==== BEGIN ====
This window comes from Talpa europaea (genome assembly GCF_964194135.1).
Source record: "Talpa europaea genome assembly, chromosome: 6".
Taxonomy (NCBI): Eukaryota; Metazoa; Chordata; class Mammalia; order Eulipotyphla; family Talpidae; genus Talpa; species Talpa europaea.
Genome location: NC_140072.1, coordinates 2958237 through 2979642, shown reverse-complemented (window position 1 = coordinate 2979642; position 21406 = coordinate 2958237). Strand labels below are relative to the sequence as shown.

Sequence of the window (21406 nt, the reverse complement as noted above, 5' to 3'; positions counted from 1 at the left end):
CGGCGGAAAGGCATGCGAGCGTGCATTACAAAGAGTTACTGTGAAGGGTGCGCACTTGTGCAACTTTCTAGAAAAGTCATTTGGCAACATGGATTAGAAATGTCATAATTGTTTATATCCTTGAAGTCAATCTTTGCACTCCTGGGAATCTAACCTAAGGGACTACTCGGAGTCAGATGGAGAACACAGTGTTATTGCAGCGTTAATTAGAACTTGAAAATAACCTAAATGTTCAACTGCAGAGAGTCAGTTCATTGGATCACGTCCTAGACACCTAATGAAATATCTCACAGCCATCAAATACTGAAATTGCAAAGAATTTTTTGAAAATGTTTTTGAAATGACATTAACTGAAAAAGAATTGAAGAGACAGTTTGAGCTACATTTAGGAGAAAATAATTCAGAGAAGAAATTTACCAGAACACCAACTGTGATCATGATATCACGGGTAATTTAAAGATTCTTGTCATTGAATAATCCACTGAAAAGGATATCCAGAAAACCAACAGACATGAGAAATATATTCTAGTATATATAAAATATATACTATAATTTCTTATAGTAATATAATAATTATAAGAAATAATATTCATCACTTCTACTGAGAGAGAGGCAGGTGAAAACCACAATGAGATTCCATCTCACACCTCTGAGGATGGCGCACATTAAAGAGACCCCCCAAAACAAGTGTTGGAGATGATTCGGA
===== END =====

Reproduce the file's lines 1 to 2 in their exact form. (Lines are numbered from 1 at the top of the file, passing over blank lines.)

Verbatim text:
This window comes from Talpa europaea (genome assembly GCF_964194135.1).
Source record: "Talpa europaea genome assembly, chromosome: 6".